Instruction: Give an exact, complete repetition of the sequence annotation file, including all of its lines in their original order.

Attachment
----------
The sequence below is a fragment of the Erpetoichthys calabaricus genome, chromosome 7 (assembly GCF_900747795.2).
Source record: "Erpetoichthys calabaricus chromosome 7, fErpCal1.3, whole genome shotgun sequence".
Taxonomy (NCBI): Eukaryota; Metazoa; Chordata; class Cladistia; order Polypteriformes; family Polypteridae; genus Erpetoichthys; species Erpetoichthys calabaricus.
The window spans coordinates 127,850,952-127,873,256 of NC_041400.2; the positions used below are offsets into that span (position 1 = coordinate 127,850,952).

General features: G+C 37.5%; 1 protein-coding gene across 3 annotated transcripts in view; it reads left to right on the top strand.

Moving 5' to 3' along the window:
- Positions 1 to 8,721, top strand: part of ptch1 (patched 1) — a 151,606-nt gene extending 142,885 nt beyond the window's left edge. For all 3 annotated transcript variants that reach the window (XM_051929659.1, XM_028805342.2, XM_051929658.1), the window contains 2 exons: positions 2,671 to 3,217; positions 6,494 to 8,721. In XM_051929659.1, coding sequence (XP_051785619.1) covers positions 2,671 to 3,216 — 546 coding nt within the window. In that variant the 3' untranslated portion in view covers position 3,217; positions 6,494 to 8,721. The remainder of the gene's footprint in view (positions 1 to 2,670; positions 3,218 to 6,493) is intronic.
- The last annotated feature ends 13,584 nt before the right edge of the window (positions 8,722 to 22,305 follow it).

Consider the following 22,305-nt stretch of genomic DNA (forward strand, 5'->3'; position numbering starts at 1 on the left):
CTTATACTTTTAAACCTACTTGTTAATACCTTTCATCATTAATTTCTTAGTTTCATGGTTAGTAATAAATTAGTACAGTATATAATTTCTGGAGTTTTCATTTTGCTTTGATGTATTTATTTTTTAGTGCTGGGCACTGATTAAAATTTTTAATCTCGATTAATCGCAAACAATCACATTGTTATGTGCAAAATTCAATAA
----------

The sequence below is a fragment of the Erpetoichthys calabaricus genome, chromosome 7 (assembly GCF_900747795.2).
Source record: "Erpetoichthys calabaricus chromosome 7, fErpCal1.3, whole genome shotgun sequence".
Taxonomy (NCBI): Eukaryota; Metazoa; Chordata; class Cladistia; order Polypteriformes; family Polypteridae; genus Erpetoichthys; species Erpetoichthys calabaricus.
The window spans coordinates 127,850,952-127,873,256 of NC_041400.2; the positions used below are offsets into that span (position 1 = coordinate 127,850,952).

General features: G+C 37.5%; 1 protein-coding gene across 3 annotated transcripts in view; it reads left to right on the top strand.

Moving 5' to 3' along the window:
- Positions 1 to 8,721, top strand: part of ptch1 (patched 1) — a 151,606-nt gene extending 142,885 nt beyond the window's left edge. For all 3 annotated transcript variants that reach the window (XM_051929659.1, XM_028805342.2, XM_051929658.1), the window contains 2 exons: positions 2,671 to 3,217; positions 6,494 to 8,721. In XM_051929659.1, coding sequence (XP_051785619.1) covers positions 2,671 to 3,216 — 546 coding nt within the window. In that variant the 3' untranslated portion in view covers position 3,217; positions 6,494 to 8,721. The remainder of the gene's footprint in view (positions 1 to 2,670; positions 3,218 to 6,493) is intronic.
- The last annotated feature ends 13,584 nt before the right edge of the window (positions 8,722 to 22,305 follow it).

Consider the following 22,305-nt stretch of genomic DNA (forward strand, 5'->3'; position numbering starts at 1 on the left):
CTTATACTTTTAAACCTACTTGTTAATACCTTTCATCATTAATTTCTTAGTTTCATGGTTAGTAATAAATTAGTACAGTATATAATTTCTGGAGTTTTCATTTTGCTTTGATGTATTTATTTTTTAGTGCTGGGCACTGATTAAAATTTTTAATCTCGATTAATCGCAAACAATCACATTGTTATGTGCAAAATTCAATAA